PEOPLE BOUND TO THE STAKE.
The great majority o* people have to work for a living- with hands or head, or both. Very well. To make our living we must be able to labor so many hours m a day, days m a week, weeks m a year. Very good again. But suppose we each had an emeny who possessed the power to tie us up with a rope when he pleased* To day he ties only the left' arm, tomorrow the right, the- next day a leg, and so on. Ohce m a while he'ties us to our beds and keeps up' there a week. How much would he cost us m hard cash m a year '! and how much worild it be worth to us if we could chain 'him to a rock or hang him with his own rope 1 Let us have a rough illustration or two. A man was working on the Midland Railway as a signalman. We all know what the position is, and have some idea of the labor and responsibility. Well, he kept at it for several years, never missing a day. He knew his business, nobody better, and nothing went wrong on his section of; the lin« : but by-and-by his enemy began to. tie him up. Somehow he couldn't eat with a relish any more ; when he tried he was taken with such a distress it took sill the life out of him. Then he would have times when he was so giddy that everything went round and round like a whirligig. If , this had happened when Le had a signal to set, a collision might have come •£ it; happily ' it did not. Other ropes were tried around him ; he had pains m the chest and sides, his bowels became costive, tongue coated, bad taste m the mouth, L heartb'urh, weakness, &c. The doctors said he would have to give up his r . situation; but he couldn t. There > were tfye wife md children to be looked out for, and on\y his earnings,, to do it with: ■ Bub finally he broke down altogether, and was laid up lot weeks, unconscious part of the time. Then, we may say, he was tied hand and foot. His enemy had him fust, and came nigh killing him. One day, after the doctors had given him up, his mind was clear, and he remembered a medicine —half the bottle full--he had hidden away m a locker m a signal box and forgotten all about it. He sent for it and look a dose. Jn^less than a month 1 he avos a well mail; flic ropes were all cut away. If you writfe to him (Andrew Agge, .Culgaith, Cumberland) he tell you this medicine was Mother Seigel's Curative Syrup, and his ailment was indigestion and dyspepsia. But, whilst he was ill with it, he might as well—yes, better—have been tied to a stake. There are lots of cases- of ■ this wort all over England—all over the world.' A few of them we hear of ; millions of them we never hear of. Sometimes itis heart disease sometimes rheumatism; sometimes consumption ; sometimes general debility ; sometimes kidney and bladder complaint; sometimes nervous prostration; Hometimes liver disorder. That is, the doctor* call it by all these hard names, but at bottom it is indigestion and dyspepsia, and all these other so-called diseases are just tokens and symptoms of that—neither more nor less. If a man never had any trouble with his stomach, he mifcht live for ever, for aught we can tell. Yet how, m Mercy's name,' can * man or woman work with death and corruption inside o£ the body—with the stomach full of decaying food, sending poison through the blood to every joint, muscle, and' nerve % This is what dyspepsia does. Indigestion is a slow bub sure poison, just as taking ho many grains of arsenic every day would be. Here is another case, that of a railway fireman, who writes froni Huriford. He says: "I have been a suffer from mdi gestion and dyspepsia for three years ; I tried several doctors, but got worse all the time. At last I went to a chemist and ho promised to cure me m a week or two. He sold me three very expensive bottles of medicine, and all the effect I felt from it was the loss of my money, Then I got hold of a'bottle of Mother SeigeTs Syrup, and was better almost at once. How sorry I am I didn't use it years ago 1" We can give this man's name if you care to have it. He didn't want it printed. But he was as good as tied up for a long while. Illness is a, strong rope. Here is one more illustration. Mr R. P. Hopton, of Long Weston, says: "I am sixty-eight years old. Mother Seigel's Syrup has not quite made me a young man again, but it has cured me of asthma, nervous prostration, and a throat ailment arising from impure blood. I was too ill to labour, yet can*now do my work, thanks to that great remedy. You may • publish the fact. The whole complication cam* first from indigestion." " ; And this is the way people 1 anW bound until Mother Seigel's Curative Syrup sets them free.'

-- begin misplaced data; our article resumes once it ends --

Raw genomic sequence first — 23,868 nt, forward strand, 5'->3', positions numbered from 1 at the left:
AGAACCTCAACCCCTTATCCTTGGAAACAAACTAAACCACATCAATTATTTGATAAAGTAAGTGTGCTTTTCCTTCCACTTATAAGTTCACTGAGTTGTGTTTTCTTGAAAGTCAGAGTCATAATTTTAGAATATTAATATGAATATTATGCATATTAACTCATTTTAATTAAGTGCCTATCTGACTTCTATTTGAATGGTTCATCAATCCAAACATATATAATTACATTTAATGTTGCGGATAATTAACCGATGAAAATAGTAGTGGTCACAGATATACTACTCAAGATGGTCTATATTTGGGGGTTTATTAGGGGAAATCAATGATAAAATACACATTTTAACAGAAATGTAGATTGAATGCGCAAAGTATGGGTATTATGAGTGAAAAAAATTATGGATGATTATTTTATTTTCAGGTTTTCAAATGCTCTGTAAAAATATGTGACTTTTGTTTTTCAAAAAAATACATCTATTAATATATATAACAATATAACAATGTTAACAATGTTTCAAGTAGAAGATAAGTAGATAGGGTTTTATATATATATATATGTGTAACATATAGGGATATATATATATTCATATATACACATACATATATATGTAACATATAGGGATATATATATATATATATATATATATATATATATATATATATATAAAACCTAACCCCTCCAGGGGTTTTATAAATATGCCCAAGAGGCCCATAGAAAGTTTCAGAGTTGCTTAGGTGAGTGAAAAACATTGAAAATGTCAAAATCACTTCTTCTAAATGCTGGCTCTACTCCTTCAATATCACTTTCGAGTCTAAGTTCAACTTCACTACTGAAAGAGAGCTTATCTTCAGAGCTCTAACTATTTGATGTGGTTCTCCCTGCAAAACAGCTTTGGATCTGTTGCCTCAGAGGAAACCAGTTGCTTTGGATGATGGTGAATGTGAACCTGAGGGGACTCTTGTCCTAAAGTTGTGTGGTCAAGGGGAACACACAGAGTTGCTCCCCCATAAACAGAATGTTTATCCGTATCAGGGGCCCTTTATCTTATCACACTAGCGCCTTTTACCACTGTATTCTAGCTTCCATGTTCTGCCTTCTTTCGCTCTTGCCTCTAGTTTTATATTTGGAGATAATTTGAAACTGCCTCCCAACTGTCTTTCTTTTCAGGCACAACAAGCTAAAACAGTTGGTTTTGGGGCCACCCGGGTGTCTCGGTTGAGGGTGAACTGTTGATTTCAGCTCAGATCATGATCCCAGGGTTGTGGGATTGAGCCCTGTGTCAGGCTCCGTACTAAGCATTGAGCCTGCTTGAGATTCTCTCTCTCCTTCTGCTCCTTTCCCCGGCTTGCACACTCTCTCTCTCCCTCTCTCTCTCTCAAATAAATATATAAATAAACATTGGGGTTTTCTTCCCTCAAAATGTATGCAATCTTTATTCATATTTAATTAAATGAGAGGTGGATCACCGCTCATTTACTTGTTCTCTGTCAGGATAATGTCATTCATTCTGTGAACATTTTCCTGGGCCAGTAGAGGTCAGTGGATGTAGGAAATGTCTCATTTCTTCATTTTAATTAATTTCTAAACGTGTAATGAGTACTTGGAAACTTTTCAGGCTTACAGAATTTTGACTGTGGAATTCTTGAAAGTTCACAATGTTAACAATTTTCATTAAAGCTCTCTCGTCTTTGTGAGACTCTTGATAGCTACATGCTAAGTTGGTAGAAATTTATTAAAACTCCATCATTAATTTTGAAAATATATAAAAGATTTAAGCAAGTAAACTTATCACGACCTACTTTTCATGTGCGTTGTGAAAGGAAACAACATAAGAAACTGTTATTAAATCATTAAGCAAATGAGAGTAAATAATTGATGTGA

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PEOPLE BOUND TO THE STAKE., Ashburton Guardian, Volume VII, Issue 2539, 9 October 1890
PEOPLE BOUND TO THE STAKE. Ashburton Guardian, Volume VII, Issue 2539, 9 October 1890
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